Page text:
When Must Employers Comply with New FMLA Leave Requirements?

February 01, 2008 - by: HR Hero 0 COMMENTS

Update: New FMLA regulations issued by DOL on November 14, 2008

The recently enacted military family leave grants two new types of Family and Medical Leave Act (FMLA) leave to the relatives of military personnel. In short, the law requires employers to provide:

  • 12 weeks of leave to employees who have a spouse, parent, or child who is on or has been called to active duty in the Armed Forces when they experience “any qualifying exigency,” and
  • up to 26 weeks of leave to employees who are the spouse, parent, child, or next of kin of a servicemember who incurred a serious injury or illness on active duty in the Armed Forces.

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Categories: FMLA

Employers Can Restrict Union Use of Company E-mail

December 28, 2007 - by: HR Hero 0 COMMENTS

The National Labor Relations Board (NLRB) has ruled that employers can prohibit employees from using company e-mail to send union-related messages while allowing some personal use of e-mail.

In a 3-2 decision dated December 16 but released December 21, the NLRB majority ruled that the e-mail policy of Eugene, Oregon, newspaper The Register-Guard wasn’t a violation of the National Labor Relations Act (NLRA). The company’s written policy prohibited the use of e-mail for “non-job-related solicitations.” But in practice, it allowed a number of nonwork-related employee e-mails. There was no evidence, however, that it permitted e-mails urging support for groups or organizations.

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Categories: NLRB Decisions

Supreme Court Hands Down Retaliation Decision

June 30, 2006 - by: HR Hero 0 COMMENTS

by Peter Panken

On June 22, the U.S. Supreme Court decided an employment retaliation case in which it held that any action by an employer against an employee, applicant, or even a former employee constitutes unlawful retaliation if the action would deter a reasonable employee from filing a discrimination charge against an employer.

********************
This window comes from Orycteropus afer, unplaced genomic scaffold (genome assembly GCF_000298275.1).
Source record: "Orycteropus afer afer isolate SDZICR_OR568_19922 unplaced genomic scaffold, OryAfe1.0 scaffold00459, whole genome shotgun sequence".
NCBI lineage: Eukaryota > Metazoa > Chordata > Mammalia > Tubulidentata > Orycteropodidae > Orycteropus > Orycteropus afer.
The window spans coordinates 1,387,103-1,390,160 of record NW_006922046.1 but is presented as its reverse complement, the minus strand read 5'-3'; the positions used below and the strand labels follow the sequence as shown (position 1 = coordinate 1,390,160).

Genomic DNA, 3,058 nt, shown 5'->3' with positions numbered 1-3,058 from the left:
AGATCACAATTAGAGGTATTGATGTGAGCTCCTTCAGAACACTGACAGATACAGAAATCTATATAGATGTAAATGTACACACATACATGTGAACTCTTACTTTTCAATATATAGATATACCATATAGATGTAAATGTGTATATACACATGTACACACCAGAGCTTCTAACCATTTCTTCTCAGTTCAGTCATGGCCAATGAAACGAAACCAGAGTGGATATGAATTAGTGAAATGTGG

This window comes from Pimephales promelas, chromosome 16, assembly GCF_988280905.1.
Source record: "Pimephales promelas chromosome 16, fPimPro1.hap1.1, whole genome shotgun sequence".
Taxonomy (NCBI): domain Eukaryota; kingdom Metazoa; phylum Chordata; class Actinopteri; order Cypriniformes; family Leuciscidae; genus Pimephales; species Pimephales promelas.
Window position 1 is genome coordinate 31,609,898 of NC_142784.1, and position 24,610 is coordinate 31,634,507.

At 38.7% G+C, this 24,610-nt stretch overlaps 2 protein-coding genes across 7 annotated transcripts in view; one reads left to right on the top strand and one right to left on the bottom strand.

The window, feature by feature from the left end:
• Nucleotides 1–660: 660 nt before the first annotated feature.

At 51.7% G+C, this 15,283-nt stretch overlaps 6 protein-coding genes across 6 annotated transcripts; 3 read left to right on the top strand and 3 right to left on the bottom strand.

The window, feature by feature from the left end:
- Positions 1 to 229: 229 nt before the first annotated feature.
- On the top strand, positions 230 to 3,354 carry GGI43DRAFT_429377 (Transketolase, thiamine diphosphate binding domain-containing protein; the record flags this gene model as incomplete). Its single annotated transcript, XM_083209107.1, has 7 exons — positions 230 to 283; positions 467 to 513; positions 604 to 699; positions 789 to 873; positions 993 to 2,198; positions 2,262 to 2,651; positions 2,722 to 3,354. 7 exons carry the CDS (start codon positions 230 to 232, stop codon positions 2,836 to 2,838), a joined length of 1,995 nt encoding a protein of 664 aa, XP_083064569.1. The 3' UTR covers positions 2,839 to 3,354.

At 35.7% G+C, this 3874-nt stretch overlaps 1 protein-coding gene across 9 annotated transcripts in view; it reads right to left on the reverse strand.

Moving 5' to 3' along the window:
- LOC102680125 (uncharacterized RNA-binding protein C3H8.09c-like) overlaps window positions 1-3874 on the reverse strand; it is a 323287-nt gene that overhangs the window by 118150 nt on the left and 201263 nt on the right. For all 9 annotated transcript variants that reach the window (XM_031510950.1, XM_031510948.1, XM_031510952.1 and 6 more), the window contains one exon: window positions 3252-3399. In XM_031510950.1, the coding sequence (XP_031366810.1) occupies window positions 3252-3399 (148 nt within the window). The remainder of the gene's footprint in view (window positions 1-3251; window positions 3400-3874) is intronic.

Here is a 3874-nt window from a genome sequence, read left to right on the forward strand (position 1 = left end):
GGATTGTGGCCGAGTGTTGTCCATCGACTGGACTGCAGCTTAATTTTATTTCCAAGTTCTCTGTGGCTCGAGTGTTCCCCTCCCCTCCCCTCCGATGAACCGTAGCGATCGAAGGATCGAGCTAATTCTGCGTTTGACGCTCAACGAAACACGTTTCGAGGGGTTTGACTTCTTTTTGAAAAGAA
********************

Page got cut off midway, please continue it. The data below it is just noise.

Retaliation cases now make up 30 percent of the Equal Employment Opportunity Commission’s docket and will increase substantially as a result of this decision. Moreover, employees now will want to get their cases before juries because they hope jurors will be so mad at the employer that they’ll award compensatory and punitive damages.

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U.S. Supreme Court Scrutinizes Racial Bias Ruling

March 03, 2006 - by: HR Hero 0 COMMENTS

After several years of employees being required to meet a very high standard to have their cases heard by a jury, that may be changing in the long term. The U.S. Supreme Court recently cautioned federal judges to be careful in the rules of evidence and legal standards for employment discrimination. The Court’s opinion offers employers guidance on the amount of evidence needed to prove racial bias and pretextual reasons for decisions.

The case, Ash v. Tyson Foods, Inc., involved two African-American employees passed over for promotion in favor of two Caucasian employees. Part of their proof of racial bias was evidence that the manager who made the promotion decision had referred to them as “boy.” The Eleventh U.S. Circuit Court of Appeals rejected their argument, saying that use of the word “boy” by itself, with no racial adjectives modifying it, wasn’t evidence of discriminatory intent.

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